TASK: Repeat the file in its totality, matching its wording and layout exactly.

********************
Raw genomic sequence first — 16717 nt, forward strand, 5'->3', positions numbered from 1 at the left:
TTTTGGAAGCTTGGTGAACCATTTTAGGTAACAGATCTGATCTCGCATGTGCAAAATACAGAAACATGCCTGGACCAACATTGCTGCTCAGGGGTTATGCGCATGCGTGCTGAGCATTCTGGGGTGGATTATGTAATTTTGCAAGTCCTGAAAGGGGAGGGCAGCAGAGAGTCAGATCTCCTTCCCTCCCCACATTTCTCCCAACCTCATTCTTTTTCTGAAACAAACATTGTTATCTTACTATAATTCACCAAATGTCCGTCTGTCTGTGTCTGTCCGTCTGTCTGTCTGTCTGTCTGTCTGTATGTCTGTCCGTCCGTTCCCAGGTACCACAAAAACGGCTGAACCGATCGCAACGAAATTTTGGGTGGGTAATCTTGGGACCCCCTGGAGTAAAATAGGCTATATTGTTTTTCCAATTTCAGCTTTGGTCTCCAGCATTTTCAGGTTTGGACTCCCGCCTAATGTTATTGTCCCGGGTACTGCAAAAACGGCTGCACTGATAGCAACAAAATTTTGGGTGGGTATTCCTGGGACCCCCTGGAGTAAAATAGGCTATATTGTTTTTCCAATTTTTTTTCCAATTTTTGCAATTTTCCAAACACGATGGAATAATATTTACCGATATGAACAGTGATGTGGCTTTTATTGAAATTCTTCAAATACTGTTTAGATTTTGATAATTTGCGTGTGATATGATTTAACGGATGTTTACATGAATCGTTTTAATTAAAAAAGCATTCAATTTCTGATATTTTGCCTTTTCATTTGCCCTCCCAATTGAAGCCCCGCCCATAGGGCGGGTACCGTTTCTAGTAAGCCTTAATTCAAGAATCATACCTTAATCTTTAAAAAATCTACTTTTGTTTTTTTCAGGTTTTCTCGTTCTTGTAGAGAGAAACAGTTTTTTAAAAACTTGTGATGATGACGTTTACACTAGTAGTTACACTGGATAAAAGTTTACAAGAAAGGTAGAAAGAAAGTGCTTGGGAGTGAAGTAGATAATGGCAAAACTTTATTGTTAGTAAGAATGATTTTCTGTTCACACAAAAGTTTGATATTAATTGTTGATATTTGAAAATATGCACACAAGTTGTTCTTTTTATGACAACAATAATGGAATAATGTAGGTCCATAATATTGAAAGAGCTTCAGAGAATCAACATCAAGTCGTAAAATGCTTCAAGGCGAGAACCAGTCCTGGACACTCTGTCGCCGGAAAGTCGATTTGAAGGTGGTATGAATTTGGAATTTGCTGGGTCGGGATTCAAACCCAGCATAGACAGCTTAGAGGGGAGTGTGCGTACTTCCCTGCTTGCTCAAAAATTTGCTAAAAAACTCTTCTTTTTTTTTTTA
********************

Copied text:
Raw genomic sequence first — 16717 nt, forward strand, 5'->3', positions numbered from 1 at the left:
TTTTGGAAGCTTGGTGAACCATTTTAGGTAACAGATCTGATCTCGCATGTGCAAAATACAGAAACATGCCTGGACCAACATTGCTGCTCAGGGGTTATGCGCATGCGTGCTGAGCATTCTGGGGTGGATTATGTAATTTTGCAAGTCCTGAAAGGGGAGGGCAGCAGAGAGTCAGATCTCCTTCCCTCCCCACATTTCTCCCAACCTCATTCTTTTTCTGAAACAAACATTGTTATCTTACTATAATTCACCAAATGTCCGTCTGTCTGTGTCTGTCCGTCTGTCTGTCTGTCTGTCTGTCTGTATGTCTGTCCGTCCGTTCCCAGGTACCACAAAAACGGCTGAACCGATCGCAACGAAATTTTGGGTGGGTAATCTTGGGACCCCCTGGAGTAAAATAGGCTATATTGTTTTTCCAATTTCAGCTTTGGTCTCCAGCATTTTCAGGTTTGGACTCCCGCCTAATGTTATTGTCCCGGGTACTGCAAAAACGGCTGCACTGATAGCAACAAAATTTTGGGTGGGTATTCCTGGGACCCCCTGGAGTAAAATAGGCTATATTGTTTTTCCAATTTTTTTTCCAATTTTTGCAATTTTCCAAACACGATGGAATAATATTTACCGATATGAACAGTGATGTGGCTTTTATTGAAATTCTTCAAATACTGTTTAGATTTTGATAATTTGCGTGTGATATGATTTAACGGATGTTTACATGAATCGTTTTAATTAAAAAAGCATTCAATTTCTGATATTTTGCCTTTTCATTTGCCCTCCCAATTGAAGCCCCGCCCATAGGGCGGGTACCGTTTCTAGTAAGCCTTAATTCAAGAATCATACCTTAATCTTTAAAAAATCTACTTTTGTTTTTTTCAGGTTTTCTCGTTCTTGTAGAGAGAAACAGTTTTTTAAAAACTTGTGATGATGACGTTTACACTAGTAGTTACACTGGATAAAAGTTTACAAGAAAGGTAGAAAGAAAGTGCTTGGGAGTGAAGTAGATAATGGCAAAACTTTATTGTTAGTAAGAATGATTTTCTGTTCACACAAAAGTTTGATATTAATTGTTGATATTTGAAAATATGCACACAAGTTGTTCTTTTTATGACAACAATAATGGAATAATGTAGGTCCATAATATTGAAAGAGCTTCAGAGAATCAACATCAAGTCGTAAAATGCTTCAAGGCGAGAACCAGTCCTGGACACTCTGTCGCCGGAAAGTCGATTTGAAGGTGGTATGAATTTGGAATTTGCTGGGTCGGGATTCAAACCCAGCATAGACAGCTTAGAGGGGAGTGTGCGTACTTCCCTGCTTGCTCAAAAATTTGCTAAAAAACTCTTCTTTTTTTTTTTA